In 2008, Colorado College senior Giancarlo Bizzarro symbolized a year of youthful passion when he urged his Old North End precinct to support Barack Obama, saying, "This is time for a change."
Tuesday night, in front of a much smaller crowd in the same Democratic precinct, Giancarlo's father Salvatore Bizzarro, a Colorado College professor, spoke to a mood of relative ambivalence: "Can't we get both of them in the Senate at the same time?" he joked.
Compelled instead to choose between former state House speaker Andrew Romanoff and U.S. Sen. appointee Michael Bennet, Democrats sent a fairly clear message of support to the grassroots favorite. With 92 percent of precincts reporting Wednesday morning, Romanoff was beating Bennet 51-42 percent in a party preference poll. (Seven percent of caucus-goers remained uncommitted.)
A significant victory, yes, but probably not sufficient to immediately alter the dynamic of a race in which Bennet has a huge fundraising lead.
On the Republican side, underdog Ken Buck was edging senatorial frontrunner Jane Norton by a few votes Wednesday morning, while gubernatorial favorite Scott McInnis was striding to an easy, though not overwhelming, 60-40 victory over opponent Dan Maes.
While the big talk in advance of the Republican caucuses was a possible influx of new people associated with tea party and 9-12 groups, El Paso County Commissioner Sallie Clark, county chair for the McInnis campaign, said she saw only three or four caucus newcomers in six precincts that gathered at Bristol Elementary School.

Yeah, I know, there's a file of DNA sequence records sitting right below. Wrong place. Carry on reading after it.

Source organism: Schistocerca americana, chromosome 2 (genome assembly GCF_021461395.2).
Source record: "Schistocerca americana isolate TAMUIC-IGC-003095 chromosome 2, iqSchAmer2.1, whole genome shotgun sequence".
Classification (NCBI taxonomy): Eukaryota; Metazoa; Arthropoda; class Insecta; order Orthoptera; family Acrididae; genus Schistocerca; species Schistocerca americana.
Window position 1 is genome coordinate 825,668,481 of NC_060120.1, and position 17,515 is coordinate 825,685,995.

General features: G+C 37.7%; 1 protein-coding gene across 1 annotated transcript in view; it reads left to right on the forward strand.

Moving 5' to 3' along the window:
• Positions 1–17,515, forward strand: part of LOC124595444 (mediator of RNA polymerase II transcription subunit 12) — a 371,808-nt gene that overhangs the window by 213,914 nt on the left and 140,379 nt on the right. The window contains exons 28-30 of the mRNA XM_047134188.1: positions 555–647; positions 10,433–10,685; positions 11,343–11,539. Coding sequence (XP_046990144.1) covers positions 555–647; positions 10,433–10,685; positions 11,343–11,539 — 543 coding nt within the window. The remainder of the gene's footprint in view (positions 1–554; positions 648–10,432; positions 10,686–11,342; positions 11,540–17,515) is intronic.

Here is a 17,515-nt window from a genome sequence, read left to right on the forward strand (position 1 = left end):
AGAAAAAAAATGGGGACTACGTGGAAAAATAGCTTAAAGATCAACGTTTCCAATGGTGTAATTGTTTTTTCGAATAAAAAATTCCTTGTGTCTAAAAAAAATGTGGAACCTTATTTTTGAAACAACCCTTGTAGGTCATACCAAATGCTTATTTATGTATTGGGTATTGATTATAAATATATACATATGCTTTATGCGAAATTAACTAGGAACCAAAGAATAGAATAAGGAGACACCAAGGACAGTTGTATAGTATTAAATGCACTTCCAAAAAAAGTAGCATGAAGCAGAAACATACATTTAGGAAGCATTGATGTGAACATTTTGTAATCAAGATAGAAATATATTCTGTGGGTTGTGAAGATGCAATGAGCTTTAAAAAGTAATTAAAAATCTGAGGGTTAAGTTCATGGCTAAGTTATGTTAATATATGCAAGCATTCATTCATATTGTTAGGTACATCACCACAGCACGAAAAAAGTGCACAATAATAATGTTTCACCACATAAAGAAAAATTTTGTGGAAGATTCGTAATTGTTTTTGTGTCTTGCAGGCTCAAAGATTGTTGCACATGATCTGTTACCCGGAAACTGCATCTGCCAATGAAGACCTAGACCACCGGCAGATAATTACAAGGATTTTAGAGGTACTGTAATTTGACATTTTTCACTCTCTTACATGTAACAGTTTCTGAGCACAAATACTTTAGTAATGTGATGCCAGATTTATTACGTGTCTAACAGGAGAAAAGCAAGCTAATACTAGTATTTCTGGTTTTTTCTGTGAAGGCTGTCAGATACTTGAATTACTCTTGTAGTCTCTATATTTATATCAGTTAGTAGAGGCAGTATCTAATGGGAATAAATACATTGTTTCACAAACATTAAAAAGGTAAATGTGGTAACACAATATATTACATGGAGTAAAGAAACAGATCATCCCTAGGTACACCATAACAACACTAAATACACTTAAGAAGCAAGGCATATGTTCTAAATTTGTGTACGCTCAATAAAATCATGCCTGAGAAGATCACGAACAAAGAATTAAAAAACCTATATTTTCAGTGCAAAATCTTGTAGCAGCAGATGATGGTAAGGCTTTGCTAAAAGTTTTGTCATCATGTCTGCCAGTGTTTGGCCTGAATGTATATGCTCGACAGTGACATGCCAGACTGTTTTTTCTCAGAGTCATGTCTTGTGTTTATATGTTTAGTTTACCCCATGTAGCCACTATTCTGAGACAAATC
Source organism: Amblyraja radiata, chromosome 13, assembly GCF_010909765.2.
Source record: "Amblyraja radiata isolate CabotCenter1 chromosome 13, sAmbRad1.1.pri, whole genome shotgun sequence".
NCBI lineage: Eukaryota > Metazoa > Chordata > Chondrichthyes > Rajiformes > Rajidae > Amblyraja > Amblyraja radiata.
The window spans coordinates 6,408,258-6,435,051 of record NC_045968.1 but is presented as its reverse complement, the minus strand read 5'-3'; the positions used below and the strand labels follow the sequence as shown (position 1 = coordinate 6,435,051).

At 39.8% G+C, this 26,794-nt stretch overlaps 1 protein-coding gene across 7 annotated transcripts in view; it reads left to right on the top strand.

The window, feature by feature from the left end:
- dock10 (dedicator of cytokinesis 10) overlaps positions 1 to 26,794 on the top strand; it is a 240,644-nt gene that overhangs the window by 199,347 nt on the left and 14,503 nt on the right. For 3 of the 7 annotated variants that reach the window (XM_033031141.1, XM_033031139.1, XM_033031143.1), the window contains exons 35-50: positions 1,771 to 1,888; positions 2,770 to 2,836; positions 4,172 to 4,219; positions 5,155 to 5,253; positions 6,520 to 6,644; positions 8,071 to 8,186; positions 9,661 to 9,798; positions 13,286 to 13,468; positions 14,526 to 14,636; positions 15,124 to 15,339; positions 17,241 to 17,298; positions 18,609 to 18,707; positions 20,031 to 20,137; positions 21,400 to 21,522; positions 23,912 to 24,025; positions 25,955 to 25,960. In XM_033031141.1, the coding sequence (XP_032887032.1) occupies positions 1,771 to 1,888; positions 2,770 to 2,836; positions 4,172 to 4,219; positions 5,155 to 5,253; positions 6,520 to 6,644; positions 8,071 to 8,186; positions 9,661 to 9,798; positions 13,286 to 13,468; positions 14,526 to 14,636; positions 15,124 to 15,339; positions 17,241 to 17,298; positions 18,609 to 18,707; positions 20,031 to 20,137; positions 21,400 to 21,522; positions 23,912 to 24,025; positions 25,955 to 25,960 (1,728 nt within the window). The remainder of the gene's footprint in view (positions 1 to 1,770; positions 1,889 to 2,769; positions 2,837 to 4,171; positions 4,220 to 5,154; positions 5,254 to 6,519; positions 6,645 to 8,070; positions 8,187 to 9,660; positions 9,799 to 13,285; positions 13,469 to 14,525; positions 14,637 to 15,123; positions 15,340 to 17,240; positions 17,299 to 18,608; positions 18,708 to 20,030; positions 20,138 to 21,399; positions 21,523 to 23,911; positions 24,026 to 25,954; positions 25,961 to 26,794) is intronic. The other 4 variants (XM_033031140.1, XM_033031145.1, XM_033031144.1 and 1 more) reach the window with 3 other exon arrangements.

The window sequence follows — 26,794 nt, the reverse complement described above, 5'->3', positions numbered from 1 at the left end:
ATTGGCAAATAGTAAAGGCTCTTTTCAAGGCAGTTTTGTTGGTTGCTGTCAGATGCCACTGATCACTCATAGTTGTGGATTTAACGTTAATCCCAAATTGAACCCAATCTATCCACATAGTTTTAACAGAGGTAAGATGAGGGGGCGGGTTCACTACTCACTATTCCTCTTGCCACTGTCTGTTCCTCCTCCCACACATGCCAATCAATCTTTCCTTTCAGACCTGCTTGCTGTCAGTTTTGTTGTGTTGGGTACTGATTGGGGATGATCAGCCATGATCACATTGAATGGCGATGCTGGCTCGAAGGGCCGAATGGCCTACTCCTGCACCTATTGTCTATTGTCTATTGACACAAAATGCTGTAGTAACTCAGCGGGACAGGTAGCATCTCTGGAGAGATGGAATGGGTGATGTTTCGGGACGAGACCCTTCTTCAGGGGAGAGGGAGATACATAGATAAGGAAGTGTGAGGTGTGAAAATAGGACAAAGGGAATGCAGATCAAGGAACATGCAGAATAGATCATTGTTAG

"In general," Clark says, "it was a lot of the same folks."
One big upset was Buck, the Weld County district attorney, battling on even terms with Norton, who stirred some resentment for her coziness with Sen. John McCain and other members of the Republican establishment. With 94 percent of precincts reporting close to 25,000 votes, both candidates hovered around 38 percent, with Buck edging Norton by 29 votes.
El Paso County GOP Chair Kay Rendleman estimates total county turnout will come to around 3,000, well below the 10,000-plus of 2008.
Though county Republicans must decide a number of local races, the caucuses' only straw polls were for governor or Senate. In both parties, delegates picked at caucuses will go to their respective county assemblies in April, with smaller groups moving on to state assemblies in May.
Candidates in local races with 30 percent of support from delegates at county assemblies — or statewide candidates with 30 percent at state assemblies — will have their names on Aug. 10 primary ballots, with the favorite's name appearing on top.
For local Democrats, the Senate race was the only source of contention on caucus night: Denver Mayor John Hickenlooper is unopposed in his bid to become governor, and no local races have more than one Democratic candidate.
With 1,112 votes counted — compared to about 8,000 in 2008 — representing the bulk of El Paso County's precincts, the county favored Bennet 51-41 over Romanoff. In Salvatore Bizzarro's precinct, 19 participants broke 14-5 in favor of Bennet.
Michael Cellan, bearing stickers for both candidates, quietly sided with Romanoff. Still, Cellan said what many Dems seem to be saying: "I will support either one."